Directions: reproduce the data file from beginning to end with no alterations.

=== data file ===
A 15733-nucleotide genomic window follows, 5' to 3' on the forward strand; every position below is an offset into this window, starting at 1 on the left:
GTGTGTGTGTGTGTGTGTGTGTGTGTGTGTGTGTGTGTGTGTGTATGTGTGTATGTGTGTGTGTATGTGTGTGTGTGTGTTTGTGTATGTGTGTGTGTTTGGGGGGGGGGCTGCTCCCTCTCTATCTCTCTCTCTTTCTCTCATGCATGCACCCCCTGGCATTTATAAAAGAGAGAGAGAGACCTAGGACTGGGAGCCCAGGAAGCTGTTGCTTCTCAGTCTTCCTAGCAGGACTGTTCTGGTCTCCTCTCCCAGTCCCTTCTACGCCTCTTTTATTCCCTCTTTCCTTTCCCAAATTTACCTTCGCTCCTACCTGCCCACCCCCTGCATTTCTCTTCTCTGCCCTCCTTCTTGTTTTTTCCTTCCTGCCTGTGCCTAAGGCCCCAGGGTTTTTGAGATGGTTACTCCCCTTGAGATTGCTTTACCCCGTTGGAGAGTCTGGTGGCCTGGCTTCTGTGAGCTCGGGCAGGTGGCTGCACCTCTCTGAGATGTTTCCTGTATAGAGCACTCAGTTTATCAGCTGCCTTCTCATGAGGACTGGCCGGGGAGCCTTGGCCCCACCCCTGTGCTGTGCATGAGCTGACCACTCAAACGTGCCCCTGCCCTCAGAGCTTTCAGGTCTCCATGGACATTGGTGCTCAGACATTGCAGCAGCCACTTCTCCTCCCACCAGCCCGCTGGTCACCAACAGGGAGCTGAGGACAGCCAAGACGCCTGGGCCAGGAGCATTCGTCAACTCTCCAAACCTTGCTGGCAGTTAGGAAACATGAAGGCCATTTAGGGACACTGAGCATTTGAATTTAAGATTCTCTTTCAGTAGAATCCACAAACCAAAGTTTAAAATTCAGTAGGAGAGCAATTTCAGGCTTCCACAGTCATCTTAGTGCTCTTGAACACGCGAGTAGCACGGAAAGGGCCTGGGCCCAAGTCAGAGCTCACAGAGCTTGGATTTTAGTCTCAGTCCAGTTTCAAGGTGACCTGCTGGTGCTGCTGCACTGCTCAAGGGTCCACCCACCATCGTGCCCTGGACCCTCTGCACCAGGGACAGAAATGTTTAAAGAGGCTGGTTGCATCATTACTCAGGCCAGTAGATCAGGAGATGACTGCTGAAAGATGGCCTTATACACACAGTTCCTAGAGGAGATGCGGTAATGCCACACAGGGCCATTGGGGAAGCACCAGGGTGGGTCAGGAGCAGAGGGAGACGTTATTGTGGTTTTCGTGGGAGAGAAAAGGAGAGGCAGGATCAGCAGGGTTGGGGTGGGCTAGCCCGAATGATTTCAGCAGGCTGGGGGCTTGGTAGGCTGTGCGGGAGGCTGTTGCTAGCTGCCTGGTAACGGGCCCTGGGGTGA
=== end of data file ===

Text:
A 15733-nucleotide genomic window follows, 5' to 3' on the forward strand; every position below is an offset into this window, starting at 1 on the left:
GTGTGTGTGTGTGTGTGTGTGTGTGTGTGTGTGTGTGTGTGTGTATGTGTGTATGTGTGTGTGTATGTGTGTGTGTGTGTTTGTGTATGTGTGTGTGTTTGGGGGGGGGGCTGCTCCCTCTCTATCTCTCTCTCTTTCTCTCATGCATGCACCCCCTGGCATTTATAAAAGAGAGAGAGAGACCTAGGACTGGGAGCCCAGGAAGCTGTTGCTTCTCAGTCTTCCTAGCAGGACTGTTCTGGTCTCCTCTCCCAGTCCCTTCTACGCCTCTTTTATTCCCTCTTTCCTTTCCCAAATTTACCTTCGCTCCTACCTGCCCACCCCCTGCATTTCTCTTCTCTGCCCTCCTTCTTGTTTTTTCCTTCCTGCCTGTGCCTAAGGCCCCAGGGTTTTTGAGATGGTTACTCCCCTTGAGATTGCTTTACCCCGTTGGAGAGTCTGGTGGCCTGGCTTCTGTGAGCTCGGGCAGGTGGCTGCACCTCTCTGAGATGTTTCCTGTATAGAGCACTCAGTTTATCAGCTGCCTTCTCATGAGGACTGGCCGGGGAGCCTTGGCCCCACCCCTGTGCTGTGCATGAGCTGACCACTCAAACGTGCCCCTGCCCTCAGAGCTTTCAGGTCTCCATGGACATTGGTGCTCAGACATTGCAGCAGCCACTTCTCCTCCCACCAGCCCGCTGGTCACCAACAGGGAGCTGAGGACAGCCAAGACGCCTGGGCCAGGAGCATTCGTCAACTCTCCAAACCTTGCTGGCAGTTAGGAAACATGAAGGCCATTTAGGGACACTGAGCATTTGAATTTAAGATTCTCTTTCAGTAGAATCCACAAACCAAAGTTTAAAATTCAGTAGGAGAGCAATTTCAGGCTTCCACAGTCATCTTAGTGCTCTTGAACACGCGAGTAGCACGGAAAGGGCCTGGGCCCAAGTCAGAGCTCACAGAGCTTGGATTTTAGTCTCAGTCCAGTTTCAAGGTGACCTGCTGGTGCTGCTGCACTGCTCAAGGGTCCACCCACCATCGTGCCCTGGACCCTCTGCACCAGGGACAGAAATGTTTAAAGAGGCTGGTTGCATCATTACTCAGGCCAGTAGATCAGGAGATGACTGCTGAAAGATGGCCTTATACACACAGTTCCTAGAGGAGATGCGGTAATGCCACACAGGGCCATTGGGGAAGCACCAGGGTGGGTCAGGAGCAGAGGGAGACGTTATTGTGGTTTTCGTGGGAGAGAAAAGGAGAGGCAGGATCAGCAGGGTTGGGGTGGGCTAGCCCGAATGATTTCAGCAGGCTGGGGGCTTGGTAGGCTGTGCGGGAGGCTGTTGCTAGCTGCCTGGTAACGGGCCCTGGGGTGA